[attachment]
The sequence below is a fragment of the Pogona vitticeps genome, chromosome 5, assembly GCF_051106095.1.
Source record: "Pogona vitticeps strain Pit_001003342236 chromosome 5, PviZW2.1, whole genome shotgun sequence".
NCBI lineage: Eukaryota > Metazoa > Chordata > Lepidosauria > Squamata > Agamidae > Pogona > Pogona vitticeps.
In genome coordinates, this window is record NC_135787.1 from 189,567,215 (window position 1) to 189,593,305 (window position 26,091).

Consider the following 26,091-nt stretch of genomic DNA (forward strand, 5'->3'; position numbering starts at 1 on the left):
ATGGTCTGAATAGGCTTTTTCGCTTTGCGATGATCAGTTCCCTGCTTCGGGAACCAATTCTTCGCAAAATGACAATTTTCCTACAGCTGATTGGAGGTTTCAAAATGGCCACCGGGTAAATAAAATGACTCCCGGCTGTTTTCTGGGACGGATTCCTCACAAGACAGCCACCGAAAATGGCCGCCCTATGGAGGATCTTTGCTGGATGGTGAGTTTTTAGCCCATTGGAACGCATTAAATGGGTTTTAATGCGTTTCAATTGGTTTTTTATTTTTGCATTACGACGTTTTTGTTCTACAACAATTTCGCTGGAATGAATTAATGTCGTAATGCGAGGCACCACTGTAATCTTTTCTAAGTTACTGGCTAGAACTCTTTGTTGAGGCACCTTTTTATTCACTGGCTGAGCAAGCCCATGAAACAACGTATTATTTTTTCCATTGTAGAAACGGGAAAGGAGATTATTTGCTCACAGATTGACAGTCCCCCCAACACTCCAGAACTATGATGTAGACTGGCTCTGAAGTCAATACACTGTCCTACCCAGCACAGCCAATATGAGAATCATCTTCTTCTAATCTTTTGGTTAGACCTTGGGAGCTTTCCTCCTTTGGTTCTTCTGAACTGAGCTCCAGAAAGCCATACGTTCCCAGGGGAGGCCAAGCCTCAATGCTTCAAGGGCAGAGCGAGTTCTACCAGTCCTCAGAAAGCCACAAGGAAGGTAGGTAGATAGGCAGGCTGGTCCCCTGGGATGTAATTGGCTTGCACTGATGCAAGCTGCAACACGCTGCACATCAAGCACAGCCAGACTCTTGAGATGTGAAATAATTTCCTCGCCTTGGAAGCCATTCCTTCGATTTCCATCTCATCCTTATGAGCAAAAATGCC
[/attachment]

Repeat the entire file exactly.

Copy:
The sequence below is a fragment of the Pogona vitticeps genome, chromosome 5, assembly GCF_051106095.1.
Source record: "Pogona vitticeps strain Pit_001003342236 chromosome 5, PviZW2.1, whole genome shotgun sequence".
NCBI lineage: Eukaryota > Metazoa > Chordata > Lepidosauria > Squamata > Agamidae > Pogona > Pogona vitticeps.
In genome coordinates, this window is record NC_135787.1 from 189,567,215 (window position 1) to 189,593,305 (window position 26,091).

Consider the following 26,091-nt stretch of genomic DNA (forward strand, 5'->3'; position numbering starts at 1 on the left):
ATGGTCTGAATAGGCTTTTTCGCTTTGCGATGATCAGTTCCCTGCTTCGGGAACCAATTCTTCGCAAAATGACAATTTTCCTACAGCTGATTGGAGGTTTCAAAATGGCCACCGGGTAAATAAAATGACTCCCGGCTGTTTTCTGGGACGGATTCCTCACAAGACAGCCACCGAAAATGGCCGCCCTATGGAGGATCTTTGCTGGATGGTGAGTTTTTAGCCCATTGGAACGCATTAAATGGGTTTTAATGCGTTTCAATTGGTTTTTTATTTTTGCATTACGACGTTTTTGTTCTACAACAATTTCGCTGGAATGAATTAATGTCGTAATGCGAGGCACCACTGTAATCTTTTCTAAGTTACTGGCTAGAACTCTTTGTTGAGGCACCTTTTTATTCACTGGCTGAGCAAGCCCATGAAACAACGTATTATTTTTTCCATTGTAGAAACGGGAAAGGAGATTATTTGCTCACAGATTGACAGTCCCCCCAACACTCCAGAACTATGATGTAGACTGGCTCTGAAGTCAATACACTGTCCTACCCAGCACAGCCAATATGAGAATCATCTTCTTCTAATCTTTTGGTTAGACCTTGGGAGCTTTCCTCCTTTGGTTCTTCTGAACTGAGCTCCAGAAAGCCATACGTTCCCAGGGGAGGCCAAGCCTCAATGCTTCAAGGGCAGAGCGAGTTCTACCAGTCCTCAGAAAGCCACAAGGAAGGTAGGTAGATAGGCAGGCTGGTCCCCTGGGATGTAATTGGCTTGCACTGATGCAAGCTGCAACACGCTGCACATCAAGCACAGCCAGACTCTTGAGATGTGAAATAATTTCCTCGCCTTGGAAGCCATTCCTTCGATTTCCATCTCATCCTTATGAGCAAAAATGCC